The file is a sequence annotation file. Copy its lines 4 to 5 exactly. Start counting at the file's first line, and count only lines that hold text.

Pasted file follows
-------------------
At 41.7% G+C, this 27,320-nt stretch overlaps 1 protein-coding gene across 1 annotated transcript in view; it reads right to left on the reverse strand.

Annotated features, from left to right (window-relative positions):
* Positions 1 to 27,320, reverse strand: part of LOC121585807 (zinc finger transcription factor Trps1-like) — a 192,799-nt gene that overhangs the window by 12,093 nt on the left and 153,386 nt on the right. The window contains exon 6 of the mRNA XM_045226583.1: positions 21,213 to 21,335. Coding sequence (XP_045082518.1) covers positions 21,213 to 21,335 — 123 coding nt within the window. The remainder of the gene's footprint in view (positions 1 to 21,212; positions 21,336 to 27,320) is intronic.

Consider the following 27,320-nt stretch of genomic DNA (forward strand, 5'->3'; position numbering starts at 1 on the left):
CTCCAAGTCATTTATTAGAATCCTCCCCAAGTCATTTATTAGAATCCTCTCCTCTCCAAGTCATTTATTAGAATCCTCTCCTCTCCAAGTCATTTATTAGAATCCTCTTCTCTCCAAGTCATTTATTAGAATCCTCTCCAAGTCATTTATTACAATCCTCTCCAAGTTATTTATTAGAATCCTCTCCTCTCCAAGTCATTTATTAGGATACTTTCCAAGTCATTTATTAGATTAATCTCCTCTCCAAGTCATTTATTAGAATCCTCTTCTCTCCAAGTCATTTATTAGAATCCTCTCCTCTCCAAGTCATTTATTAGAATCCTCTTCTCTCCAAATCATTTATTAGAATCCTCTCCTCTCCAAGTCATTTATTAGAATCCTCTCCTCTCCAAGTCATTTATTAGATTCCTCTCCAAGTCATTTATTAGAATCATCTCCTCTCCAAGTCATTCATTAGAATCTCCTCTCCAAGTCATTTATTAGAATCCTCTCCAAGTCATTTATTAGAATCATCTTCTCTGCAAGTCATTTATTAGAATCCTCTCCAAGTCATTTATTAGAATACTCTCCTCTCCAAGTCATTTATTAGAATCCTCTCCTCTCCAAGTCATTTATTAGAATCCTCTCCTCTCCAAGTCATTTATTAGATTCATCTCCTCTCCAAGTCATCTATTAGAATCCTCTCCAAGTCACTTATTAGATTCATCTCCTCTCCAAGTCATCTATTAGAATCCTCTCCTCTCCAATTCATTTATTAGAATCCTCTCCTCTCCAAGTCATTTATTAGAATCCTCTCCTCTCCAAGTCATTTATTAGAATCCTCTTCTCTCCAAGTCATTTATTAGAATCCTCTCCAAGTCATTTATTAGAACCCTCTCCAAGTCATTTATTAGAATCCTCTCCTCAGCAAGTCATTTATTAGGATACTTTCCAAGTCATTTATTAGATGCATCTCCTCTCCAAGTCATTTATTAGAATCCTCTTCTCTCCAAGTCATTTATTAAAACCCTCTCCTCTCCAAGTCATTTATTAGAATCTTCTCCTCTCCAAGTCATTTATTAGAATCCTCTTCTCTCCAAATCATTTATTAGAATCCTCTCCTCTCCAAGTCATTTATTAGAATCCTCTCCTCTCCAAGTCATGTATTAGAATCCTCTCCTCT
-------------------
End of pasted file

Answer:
Consider the following 27,320-nt stretch of genomic DNA (forward strand, 5'->3'; position numbering starts at 1 on the left):
CTCCAAGTCATTTATTAGAATCCTCCCCAAGTCATTTATTAGAATCCTCTCCTCTCCAAGTCATTTATTAGAATCCTCTCCTCTCCAAGTCATTTATTAGAATCCTCTTCTCTCCAAGTCATTTATTAGAATCCTCTCCAAGTCATTTATTACAATCCTCTCCAAGTTATTTATTAGAATCCTCTCCTCTCCAAGTCATTTATTAGGATACTTTCCAAGTCATTTATTAGATTAATCTCCTCTCCAAGTCATTTATTAGAATCCTCTTCTCTCCAAGTCATTTATTAGAATCCTCTCCTCTCCAAGTCATTTATTAGAATCCTCTTCTCTCCAAATCATTTATTAGAATCCTCTCCTCTCCAAGTCATTTATTAGAATCCTCTCCTCTCCAAGTCATTTATTAGATTCCTCTCCAAGTCATTTATTAGAATCATCTCCTCTCCAAGTCATTCATTAGAATCTCCTCTCCAAGTCATTTATTAGAATCCTCTCCAAGTCATTTATTAGAATCATCTTCTCTGCAAGTCATTTATTAGAATCCTCTCCAAGTCATTTATTAGAATACTCTCCTCTCCAAGTCATTTATTAGAATCCTCTCCTCTCCAAGTCATTTATTAGAATCCTCTCCTCTCCAAGTCATTTATTAGATTCATCTCCTCTCCAAGTCATCTATTAGAATCCTCTCCAAGTCACTTATTAGATTCATCTCCTCTCCAAGTCATCTATTAGAATCCTCTCCTCTCCAATTCATTTATTAGAATCCTCTCCTCTCCAAGTCATTTATTAGAATCCTCTCCTCTCCAAGTCATTTATTAGAATCCTCTTCTCTCCAAGTCATTTATTAGAATCCTCTCCAAGTCATTTATTAGAACCCTCTCCAAGTCATTTATTAGAATCCTCTCCTCAGCAAGTCATTTATTAGGATACTTTCCAAGTCATTTATTAGATGCATCTCCTCTCCAAGTCATTTATTAGAATCCTCTTCTCTCCAAGTCATTTATTAAAACCCTCTCCTCTCCAAGTCATTTATTAGAATCTTCTCCTCTCCAAGTCATTTATTAGAATCCTCTTCTCTCCAAATCATTTATTAGAATCCTCTCCTCTCCAAGTCATTTATTAGAATCCTCTCCTCTCCAAGTCATGTATTAGAATCCTCTCCTCT